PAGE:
On Our Minds
Core values can be easy to identify, but without proper implementation they often get stuck at the “wishful thinking” level. As more workplaces recognize the importance of defining core values, many struggle putting those values into practice.
One way to bring your core values to life is to integrate them into your interview process.
Why this benefits your organization
Every interview is an opportunity to reinforce with candidates and staff how committed your organization is to its values. This upfront approach to hiring saves you time and energy by weeding out prospective colleagues who don’t share your values and attracting the ones who do.
Articulating your core values on your website, in job descriptions, and in interviews helps candidates develop a clear understanding of what your company is all about—and whether or not they could see themselves at your organization. It also helps candidates prepare for conversations with hiring managers, particularly questions about whether or not a candidate will thrive inside your organization.
3 Key Steps
There are three key steps to helping your organization make successful hiring decisions based on its core values:
1. Craft job postings that include your core values.
2. Create interview questions that address your culture and core values.
3. Develop an interview rubric to evaluate candidates according to your values.
Step 1: Craft job postings that include your core values
Once you have your written values, include them in every single job posting.This will help each applicant know what to expect, which will in turn create a candidate pool that is more likely to actively seek a workplace like yours.
There are simple ways to integrate your core values into job descriptions:
- Provide a link to your public web page that lists your values.
- Create a summary statement that highlights your values and what they mean at your organization.
Your approach will depend on your company’s communications style and preferences. Whichever you choose, the most important part of this step is consistency: ensure that every job description includes the same elements, in whatever way makes the most sense for your organization and your operational needs.
Step 2: Create interview questions that address your culture and core values
Once you’ve taken the time to include core values in every job description, you’ll be in a position to have in-depth conversations with interviewees that naturally incorporate your values.
As you craft your standard interview questions, keep these two rules in mind:
- Ask open-ended questions that don’t point to a specific answer: This will help you avoid implicit biases and discourage candidates from feeling any need to “game the system” by giving you the answer they think you want to hear.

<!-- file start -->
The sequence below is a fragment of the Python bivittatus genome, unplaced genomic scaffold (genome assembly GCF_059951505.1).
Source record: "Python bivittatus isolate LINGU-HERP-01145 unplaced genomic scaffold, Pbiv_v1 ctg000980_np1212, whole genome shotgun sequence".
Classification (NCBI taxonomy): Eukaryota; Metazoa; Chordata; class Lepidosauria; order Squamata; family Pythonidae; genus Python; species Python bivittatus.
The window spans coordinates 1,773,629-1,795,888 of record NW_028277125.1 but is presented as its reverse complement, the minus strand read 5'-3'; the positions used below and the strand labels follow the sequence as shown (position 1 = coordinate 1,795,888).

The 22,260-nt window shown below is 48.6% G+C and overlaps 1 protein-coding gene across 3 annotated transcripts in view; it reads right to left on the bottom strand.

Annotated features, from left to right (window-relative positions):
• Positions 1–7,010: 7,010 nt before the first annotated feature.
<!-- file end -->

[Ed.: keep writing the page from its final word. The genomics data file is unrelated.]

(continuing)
- Use follow-up questions to probe deeply: This will allow the core values and workplace cultural preferences to surface naturally in the conversation.
Based on these guidelines, here are a few possible interview prompts and follow-up questions to ask:
- What are the two to three most important factors you want to find in your next step?
- What type of organizational culture is ideal for you?
- How are you hoping to grow and develop in your next step?
- What types of questions or ideas are most compelling for you to tackle next in your career?
- Tell us about a time when you had to meet a goal and felt that the work circumstances and organizational culture were ideal.
- What made them ideal?
- What kind of team were you working with?
- Who were your colleagues, and what was the interaction like?
- Now, tell us about a time when you felt like there were significant roadblocks between you and your goal.
- What were they, and how did you address them?
- Were there any surprises as you moved ahead?
- Knowing what you know now, what could you have done differently?
Step 3: Develop an interview rubric to evaluate candidates according to your values
Once you’ve crafted interview questions that reflect your values, create a rubric or similar set of metrics to assess how your candidates respond to these questions. Consider including examples of answers that perfectly capture your values, answers that are sufficient, and answers that don’t reflect your values at all. During the interview, take note of how candidates’ past professional or personal experiences align with your values and where they fall in your rubric. This should help identify which candidates share the core values most important to your organization.
It’s not enough to say that you want to work toward your core values; your organization must embed them in your operations and culture. When those values are transparently in place and lived out every day—starting as soon as you hire someone—your team can function from a place of certainty. And new members can know from day one what is expected of them, empowering them to join you at full strength.